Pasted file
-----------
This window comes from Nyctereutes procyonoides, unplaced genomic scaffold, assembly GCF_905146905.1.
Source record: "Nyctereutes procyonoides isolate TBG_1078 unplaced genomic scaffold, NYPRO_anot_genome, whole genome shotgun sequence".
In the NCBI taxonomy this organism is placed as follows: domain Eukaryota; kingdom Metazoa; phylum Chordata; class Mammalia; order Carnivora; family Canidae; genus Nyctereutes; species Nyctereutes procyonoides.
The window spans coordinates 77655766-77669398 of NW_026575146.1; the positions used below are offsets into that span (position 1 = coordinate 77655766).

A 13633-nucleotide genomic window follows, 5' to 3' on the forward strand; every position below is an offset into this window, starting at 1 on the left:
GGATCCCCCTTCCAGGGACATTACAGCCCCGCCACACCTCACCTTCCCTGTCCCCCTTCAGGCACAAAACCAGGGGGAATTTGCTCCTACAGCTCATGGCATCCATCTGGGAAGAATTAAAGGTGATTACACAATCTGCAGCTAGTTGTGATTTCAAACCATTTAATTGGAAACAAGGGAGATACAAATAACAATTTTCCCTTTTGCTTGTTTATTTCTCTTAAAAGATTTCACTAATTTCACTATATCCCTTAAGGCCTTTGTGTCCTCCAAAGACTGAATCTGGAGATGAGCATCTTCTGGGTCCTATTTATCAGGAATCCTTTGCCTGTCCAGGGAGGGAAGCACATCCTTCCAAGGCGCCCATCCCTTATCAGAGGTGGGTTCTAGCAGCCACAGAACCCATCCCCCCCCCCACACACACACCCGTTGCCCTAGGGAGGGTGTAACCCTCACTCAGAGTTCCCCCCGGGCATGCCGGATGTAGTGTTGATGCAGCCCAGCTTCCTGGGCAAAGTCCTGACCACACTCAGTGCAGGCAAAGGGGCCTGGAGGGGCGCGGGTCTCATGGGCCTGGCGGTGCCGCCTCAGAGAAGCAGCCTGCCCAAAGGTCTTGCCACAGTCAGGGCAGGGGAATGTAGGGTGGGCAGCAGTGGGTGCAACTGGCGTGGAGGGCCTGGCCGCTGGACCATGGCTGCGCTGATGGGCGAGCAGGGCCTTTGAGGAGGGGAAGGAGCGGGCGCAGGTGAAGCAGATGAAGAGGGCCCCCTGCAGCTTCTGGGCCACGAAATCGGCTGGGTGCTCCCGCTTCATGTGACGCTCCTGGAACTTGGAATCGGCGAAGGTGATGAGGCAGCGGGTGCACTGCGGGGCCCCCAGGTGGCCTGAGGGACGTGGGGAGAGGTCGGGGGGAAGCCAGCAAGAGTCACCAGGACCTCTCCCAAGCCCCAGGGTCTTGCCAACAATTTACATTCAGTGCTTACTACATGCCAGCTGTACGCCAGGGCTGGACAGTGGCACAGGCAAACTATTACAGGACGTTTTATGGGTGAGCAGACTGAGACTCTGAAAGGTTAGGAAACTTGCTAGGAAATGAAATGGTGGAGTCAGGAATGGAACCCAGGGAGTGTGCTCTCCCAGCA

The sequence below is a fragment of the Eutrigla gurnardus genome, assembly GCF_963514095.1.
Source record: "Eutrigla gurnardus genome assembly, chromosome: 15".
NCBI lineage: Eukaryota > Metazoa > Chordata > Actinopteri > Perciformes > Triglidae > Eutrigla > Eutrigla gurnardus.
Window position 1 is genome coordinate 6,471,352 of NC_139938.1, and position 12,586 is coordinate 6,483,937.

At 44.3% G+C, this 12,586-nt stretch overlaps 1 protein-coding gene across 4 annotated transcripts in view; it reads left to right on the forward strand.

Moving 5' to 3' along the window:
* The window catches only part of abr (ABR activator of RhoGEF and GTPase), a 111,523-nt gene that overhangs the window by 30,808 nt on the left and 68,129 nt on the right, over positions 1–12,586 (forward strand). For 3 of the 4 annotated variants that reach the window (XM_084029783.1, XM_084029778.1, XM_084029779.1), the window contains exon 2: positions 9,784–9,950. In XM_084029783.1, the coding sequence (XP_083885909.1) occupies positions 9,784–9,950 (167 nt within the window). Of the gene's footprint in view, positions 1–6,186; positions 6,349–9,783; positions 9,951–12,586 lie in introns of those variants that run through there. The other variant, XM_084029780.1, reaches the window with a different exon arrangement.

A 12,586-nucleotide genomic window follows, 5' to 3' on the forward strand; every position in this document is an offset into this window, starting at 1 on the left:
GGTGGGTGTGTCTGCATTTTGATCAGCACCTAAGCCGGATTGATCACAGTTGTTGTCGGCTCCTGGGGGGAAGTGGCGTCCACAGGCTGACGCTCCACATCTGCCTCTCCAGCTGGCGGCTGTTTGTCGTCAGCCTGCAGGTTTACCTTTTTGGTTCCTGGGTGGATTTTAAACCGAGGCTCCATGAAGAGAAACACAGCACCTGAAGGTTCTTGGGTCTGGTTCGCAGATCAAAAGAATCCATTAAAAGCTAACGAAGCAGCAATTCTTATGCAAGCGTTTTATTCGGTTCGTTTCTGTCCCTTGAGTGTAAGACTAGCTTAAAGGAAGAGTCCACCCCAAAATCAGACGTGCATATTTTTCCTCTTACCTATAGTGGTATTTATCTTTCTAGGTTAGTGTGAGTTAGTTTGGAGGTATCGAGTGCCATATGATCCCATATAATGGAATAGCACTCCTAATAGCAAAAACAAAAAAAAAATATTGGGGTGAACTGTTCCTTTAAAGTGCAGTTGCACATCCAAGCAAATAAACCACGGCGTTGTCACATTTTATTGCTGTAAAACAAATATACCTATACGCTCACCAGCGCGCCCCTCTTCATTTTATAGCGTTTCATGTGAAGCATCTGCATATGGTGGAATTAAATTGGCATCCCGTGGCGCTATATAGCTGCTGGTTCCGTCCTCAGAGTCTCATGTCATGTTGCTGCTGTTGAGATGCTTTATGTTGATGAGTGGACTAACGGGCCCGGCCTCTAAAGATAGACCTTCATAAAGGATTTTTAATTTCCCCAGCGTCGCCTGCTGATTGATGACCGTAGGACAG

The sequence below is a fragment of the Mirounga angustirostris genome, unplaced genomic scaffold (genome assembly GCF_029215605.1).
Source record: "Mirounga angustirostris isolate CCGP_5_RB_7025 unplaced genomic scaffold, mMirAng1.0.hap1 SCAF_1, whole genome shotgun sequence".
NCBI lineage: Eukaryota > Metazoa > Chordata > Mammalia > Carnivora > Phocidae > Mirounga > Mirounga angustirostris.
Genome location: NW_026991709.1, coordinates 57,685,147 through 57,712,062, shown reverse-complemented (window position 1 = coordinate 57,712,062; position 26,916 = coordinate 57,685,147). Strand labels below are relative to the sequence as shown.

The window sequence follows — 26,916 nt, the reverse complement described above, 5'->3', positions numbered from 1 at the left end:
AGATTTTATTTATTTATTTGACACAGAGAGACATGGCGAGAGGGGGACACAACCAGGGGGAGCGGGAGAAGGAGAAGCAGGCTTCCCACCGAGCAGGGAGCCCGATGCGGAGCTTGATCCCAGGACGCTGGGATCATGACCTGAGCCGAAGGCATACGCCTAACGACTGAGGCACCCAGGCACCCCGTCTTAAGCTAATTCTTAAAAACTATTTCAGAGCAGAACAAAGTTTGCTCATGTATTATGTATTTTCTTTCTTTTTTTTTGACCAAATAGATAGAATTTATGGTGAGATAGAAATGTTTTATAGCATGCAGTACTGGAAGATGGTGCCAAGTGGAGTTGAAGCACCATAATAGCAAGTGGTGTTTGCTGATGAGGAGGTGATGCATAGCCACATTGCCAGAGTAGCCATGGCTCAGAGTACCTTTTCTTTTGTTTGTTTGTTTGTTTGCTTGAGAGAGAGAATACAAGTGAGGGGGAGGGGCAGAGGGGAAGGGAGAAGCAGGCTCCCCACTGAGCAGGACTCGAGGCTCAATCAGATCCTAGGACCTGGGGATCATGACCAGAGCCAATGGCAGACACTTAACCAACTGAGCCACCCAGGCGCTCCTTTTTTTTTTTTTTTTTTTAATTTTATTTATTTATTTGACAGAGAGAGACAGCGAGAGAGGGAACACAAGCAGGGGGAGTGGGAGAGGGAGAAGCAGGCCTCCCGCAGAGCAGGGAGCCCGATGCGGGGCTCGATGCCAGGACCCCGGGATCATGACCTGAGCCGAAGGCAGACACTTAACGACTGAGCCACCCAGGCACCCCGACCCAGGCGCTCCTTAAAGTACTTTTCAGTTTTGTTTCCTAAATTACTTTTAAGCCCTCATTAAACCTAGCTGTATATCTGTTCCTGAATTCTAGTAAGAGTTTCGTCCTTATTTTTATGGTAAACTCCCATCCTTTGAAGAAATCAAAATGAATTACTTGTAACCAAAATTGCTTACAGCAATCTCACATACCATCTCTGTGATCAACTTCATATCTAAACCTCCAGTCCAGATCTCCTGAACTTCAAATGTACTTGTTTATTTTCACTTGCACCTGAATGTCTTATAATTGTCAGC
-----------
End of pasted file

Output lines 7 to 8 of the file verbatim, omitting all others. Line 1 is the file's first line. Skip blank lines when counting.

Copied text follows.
The sequence below is a fragment of the Eutrigla gurnardus genome, assembly GCF_963514095.1.
Source record: "Eutrigla gurnardus genome assembly, chromosome: 15".